As of 2017, mobile technologies in cardiology have reached an impressive level of efficiency and use. Implantable and wearable devices (e.g. CardioMEMS, Cardea Solo ECG) can transmit specific health status data for cardiac professionals to monitor patients remotely, intervene early and thus reduce the rate of hospitalizations and readmissions.
Cardiac mobile app development brings in multiple general and specific mHealth apps for patients with various cardiac conditions, including heart failure, that power patient self-care and are proven to reduce readmissions.
As mobile cardiology is gaining its momentum, we are thrilled to explore how the area will evolve in the next years. Based on current researches and pursuits, we can make a few suggestions on what to expect in mobile cardiology.
Future of implantable mobile cardiology
We think that catheter-based interventions will gradually replace open surgical procedures for many conditions, including critical limb ischemia (CLI), peripheral artery disease (PAD) and valve insufficiency (MI and AVI). Accordingly, many implantable devices, such as pacemakers, will become tiny and wireless, to be easily implanted through a catheter.
We expect that implantable devices of the next generation will enable 24/7 remote heart monitoring by recording patient data, building patterns and sending readings to a physician. For example, a device can indicate the need for a follow-up, medication or exercise plan change, device reprogramming and more. For better flexibility and timely response, we expect that the data will be sent to a professional’s mobile device with setup notifications and alerts.
Future of wearables and apps in cardiology
We anticipate that smaller wearable patient monitors will extensively substitute Holter monitors. They will also become smarter and introduce a truly mobile heart monitoring into cardiology. These smart monitors will gather and send data automatically and autonomously, without the need for patients to attend the clinic each time. Later, we will be able to tune these wearables for individual patients and their condition to make post-acute or post-discharge monitoring more indicative of important health changes in a particular patient.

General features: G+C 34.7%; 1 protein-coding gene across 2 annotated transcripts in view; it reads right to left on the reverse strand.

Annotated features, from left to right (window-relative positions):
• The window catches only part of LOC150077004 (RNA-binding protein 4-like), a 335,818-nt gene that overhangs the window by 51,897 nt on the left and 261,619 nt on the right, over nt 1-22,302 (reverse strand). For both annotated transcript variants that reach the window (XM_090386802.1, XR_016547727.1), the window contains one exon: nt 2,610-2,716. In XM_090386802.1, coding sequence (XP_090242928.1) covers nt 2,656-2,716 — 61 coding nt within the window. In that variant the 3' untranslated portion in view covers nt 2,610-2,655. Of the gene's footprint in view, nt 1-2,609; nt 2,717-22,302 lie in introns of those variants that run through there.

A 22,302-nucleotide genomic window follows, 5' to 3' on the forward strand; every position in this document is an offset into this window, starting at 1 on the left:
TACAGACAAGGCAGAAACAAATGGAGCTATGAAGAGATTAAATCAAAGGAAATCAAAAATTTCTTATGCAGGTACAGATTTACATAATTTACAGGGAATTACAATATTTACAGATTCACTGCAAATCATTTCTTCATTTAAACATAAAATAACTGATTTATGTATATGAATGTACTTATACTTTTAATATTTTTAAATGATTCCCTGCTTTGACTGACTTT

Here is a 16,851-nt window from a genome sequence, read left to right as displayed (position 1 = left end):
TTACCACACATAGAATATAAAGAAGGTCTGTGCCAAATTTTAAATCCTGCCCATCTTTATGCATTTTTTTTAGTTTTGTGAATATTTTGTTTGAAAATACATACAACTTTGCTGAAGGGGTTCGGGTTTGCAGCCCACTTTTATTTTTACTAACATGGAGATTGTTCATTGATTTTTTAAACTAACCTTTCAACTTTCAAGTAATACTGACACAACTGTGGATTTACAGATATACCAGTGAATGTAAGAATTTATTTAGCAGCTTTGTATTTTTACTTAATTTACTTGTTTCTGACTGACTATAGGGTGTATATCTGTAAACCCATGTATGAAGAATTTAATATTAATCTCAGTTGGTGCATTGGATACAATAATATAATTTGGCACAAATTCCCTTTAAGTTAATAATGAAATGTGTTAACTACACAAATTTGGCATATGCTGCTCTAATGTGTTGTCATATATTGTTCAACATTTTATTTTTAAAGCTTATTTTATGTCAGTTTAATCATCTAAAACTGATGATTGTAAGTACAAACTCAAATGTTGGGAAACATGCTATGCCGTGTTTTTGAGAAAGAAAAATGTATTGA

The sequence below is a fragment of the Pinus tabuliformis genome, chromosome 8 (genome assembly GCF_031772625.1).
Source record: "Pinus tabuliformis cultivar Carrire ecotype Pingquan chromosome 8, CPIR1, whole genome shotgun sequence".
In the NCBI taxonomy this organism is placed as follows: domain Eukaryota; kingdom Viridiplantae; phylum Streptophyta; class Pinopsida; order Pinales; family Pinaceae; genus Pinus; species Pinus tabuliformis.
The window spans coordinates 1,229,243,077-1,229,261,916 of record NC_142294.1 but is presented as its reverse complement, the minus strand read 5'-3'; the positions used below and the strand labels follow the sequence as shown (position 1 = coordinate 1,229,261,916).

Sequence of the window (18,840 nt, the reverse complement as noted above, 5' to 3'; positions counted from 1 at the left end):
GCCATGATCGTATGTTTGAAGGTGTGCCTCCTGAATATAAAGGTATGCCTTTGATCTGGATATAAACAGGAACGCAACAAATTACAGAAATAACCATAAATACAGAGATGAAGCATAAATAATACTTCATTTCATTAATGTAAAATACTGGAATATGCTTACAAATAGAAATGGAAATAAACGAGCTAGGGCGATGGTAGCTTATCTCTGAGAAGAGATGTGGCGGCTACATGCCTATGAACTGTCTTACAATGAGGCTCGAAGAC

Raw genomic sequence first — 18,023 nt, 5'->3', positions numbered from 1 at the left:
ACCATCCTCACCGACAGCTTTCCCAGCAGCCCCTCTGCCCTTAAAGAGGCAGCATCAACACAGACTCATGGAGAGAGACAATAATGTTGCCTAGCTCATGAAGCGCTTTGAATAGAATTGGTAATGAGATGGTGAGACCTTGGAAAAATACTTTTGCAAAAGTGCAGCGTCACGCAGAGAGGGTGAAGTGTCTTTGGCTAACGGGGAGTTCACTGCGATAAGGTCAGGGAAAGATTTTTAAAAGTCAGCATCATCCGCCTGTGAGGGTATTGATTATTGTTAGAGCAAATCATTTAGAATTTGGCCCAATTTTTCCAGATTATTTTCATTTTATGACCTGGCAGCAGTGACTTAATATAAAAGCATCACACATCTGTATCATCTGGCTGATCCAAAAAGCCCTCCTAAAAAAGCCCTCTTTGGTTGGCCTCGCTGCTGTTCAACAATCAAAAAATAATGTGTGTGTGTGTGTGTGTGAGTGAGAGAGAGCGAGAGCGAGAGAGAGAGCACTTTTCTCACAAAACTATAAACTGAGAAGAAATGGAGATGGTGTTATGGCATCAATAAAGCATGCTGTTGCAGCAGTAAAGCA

The other way for wearables to evolve is in the form of flexible sensors. Film-printed microcircuitry devices can be applied to a patient’s skin like stickers and directly monitor the vitals. Therefore, they can serve as personal remote heart monitoring systems for patients with high cardiac risks or chronic conditions, such as heart failure.
They won’t feel as uncomfortable as current wearables may sometimes be and will be able to transmit all collected data to the provider. In case of significant health changes, they will alert and notify the physician immediately.
What about mobile apps? Not being the center of attention, mobile health applications will serve as connecting points between a patient and their device, a physician and a patient, a patient’s device and their provider. Practically, all data from wearable devices will end up in specially created mHealth applications that will create patterns, notify about disturbing peaks or declines in readings, suggest a follow-up or device checking.
Future is near
Healthcare tends to take it slow, we accept that. However, cardiology is somehow different due to the burden that cardiovascular diseases and conditions put on the nation. It seems that innovations in cardiology take root faster than in other areas. For example, leadless pacemaker technology already exists and advances, so we anticipate that mobile cardiology will make significant progress in the next decade.
The possible benefits from it include remote post-acute and post-discharge heart monitoring with fewer LOS, controlled in-home rehabilitation with reduced discharge risks, mobile heart monitoring for high-risk patients with reduced hospitalization rates and more. The future appears to be bright, and we can’t wait for it to begin.